Make Manganese Dioxide Electrodes - Revisited

Uploaded by NurdRage on 15.04.2012

Warning: Nitric acid is corrosive and nitrogen dioxide is toxic.
This experiment should be performed outside or in a fume hood.
Greetings fellow nerds.
When doing preparative electrolysis a big issue is the severe corrosion or passivation of most anodes.
Manganese dioxide electrodes make good cheap anodes
and two years ago I experimented with them according to some posts I found in sciencemadness.
While I could reproduce cobalt oxide with manganese dioxide on titanium electrodes,
I couldn’t reproduce straight manganese dioxide on titanium electrodes
as they kept passivating with less than an hour of use.
I suspected it was because I had impure manganese nitrate
but my trick of removing iron by using manganese hydroxide didn’t work very well on manganese nitrate.
The source of the problem with the original method was that we used crude manganese dioxide from batteries.
But in another video I showed how to make highly pure manganese dioxide
from potassium peroxymonosulfate and purified manganese sulfate.
Today we’re going to revisit manganese dioxide electrodes
but this time ensuring we make pure manganese nitrate at the start.
Take 1 gram of highly pure manganese dioxide that we made in a previous video.
Now add in 1.45g of oxalic acid dihydrate.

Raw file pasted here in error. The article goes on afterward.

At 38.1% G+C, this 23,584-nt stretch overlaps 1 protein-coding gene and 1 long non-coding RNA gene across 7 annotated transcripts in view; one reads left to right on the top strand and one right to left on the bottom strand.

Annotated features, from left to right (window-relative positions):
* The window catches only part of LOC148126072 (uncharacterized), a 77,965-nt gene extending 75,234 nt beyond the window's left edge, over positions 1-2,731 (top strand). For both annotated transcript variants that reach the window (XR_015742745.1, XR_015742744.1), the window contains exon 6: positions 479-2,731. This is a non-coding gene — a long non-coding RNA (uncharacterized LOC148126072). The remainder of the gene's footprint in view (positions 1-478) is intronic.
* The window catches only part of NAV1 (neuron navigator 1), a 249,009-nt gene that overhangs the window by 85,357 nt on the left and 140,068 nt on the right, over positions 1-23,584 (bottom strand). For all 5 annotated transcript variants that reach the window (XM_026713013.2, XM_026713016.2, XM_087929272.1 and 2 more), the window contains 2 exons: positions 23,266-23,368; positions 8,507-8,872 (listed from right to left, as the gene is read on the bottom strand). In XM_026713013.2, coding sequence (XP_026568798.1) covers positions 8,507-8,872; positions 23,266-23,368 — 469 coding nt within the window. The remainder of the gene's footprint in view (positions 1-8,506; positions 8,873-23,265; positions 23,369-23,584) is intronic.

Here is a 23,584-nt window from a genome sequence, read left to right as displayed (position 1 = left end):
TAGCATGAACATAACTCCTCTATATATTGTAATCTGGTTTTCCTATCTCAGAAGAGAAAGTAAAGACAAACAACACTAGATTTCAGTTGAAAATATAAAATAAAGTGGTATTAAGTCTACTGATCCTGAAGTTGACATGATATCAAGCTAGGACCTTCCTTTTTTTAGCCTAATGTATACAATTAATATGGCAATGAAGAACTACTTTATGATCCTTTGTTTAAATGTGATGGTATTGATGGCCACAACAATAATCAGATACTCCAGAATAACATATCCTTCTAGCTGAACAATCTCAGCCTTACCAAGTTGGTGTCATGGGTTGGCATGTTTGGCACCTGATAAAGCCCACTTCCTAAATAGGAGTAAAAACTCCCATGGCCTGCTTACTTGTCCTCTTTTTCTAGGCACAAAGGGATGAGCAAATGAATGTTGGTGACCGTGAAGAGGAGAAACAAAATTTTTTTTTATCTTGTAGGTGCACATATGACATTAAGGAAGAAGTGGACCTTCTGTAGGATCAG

Then add in 5 mL of water.
The oxalic acid will quickly react with the manganese dioxide
to form manganese carbonate along with water and carbon dioxide.
When the reaction slows down, carefully add in 1.7mL of nitric acid a few drops at a time.
The nitric acid will neutralize the manganese carbonate
and produce manganese nitrate and carbon dioxide.
After all the nitric acid is added, wait until the bubbling stops.
Now pipette the liquid to another container, away from the excess manganese dioxide.
This solution of manganese nitrate can be used directly but I recommend evaporating it
until you produce a saturated solution for best results.
You can tell when it starts to precipitate pink or white powder or crystals of manganese nitrate.
Now to make the manganese dioxide electrodes.
Just like the previous video,
get a titanium strip and after sanding it etch it with hot hydrochloric acid until it the surface starts bubbling hydrogen.
Over here I’m covering my hot plate with aluminum foil to keep it clean.
Now with the titanium in the acid when it bubbles evenly it’s ready to go.
Wash off the excess acid with distilled water.
Apply a layer of manganese nitrate solution to the titanium
and then place the titanium on the hot plate set to least 300 celsius.
Press down with a rod or spatula and as the electrode heats up the manganese nitrate will decompose
into manganese dioxide and release nitrogen dioxide.
When the electrode stops belching out brown nitrogen dioxide,
immerse the electrode in water and wipe away any loosely bound manganese dioxide.
Then apply another layer of manganese nitrate and repeat the process as many times as necessary.
Eventually you’ll have a manganese dioxide on titanium electrode.
This electrode can be tested by electrolyzing a weak sulfuric acid or a sodium chloride solution.
Unlike the impure electrode I made last time this one passivates far slower and is quite usable as an anode.
I’ve seen it last for weeks when used with low current density.
So there you have it,
I failed the first time but through this we found purity is very important to making manganese dioxide electrodes.
Special thanks to the sciencemadness discussion board.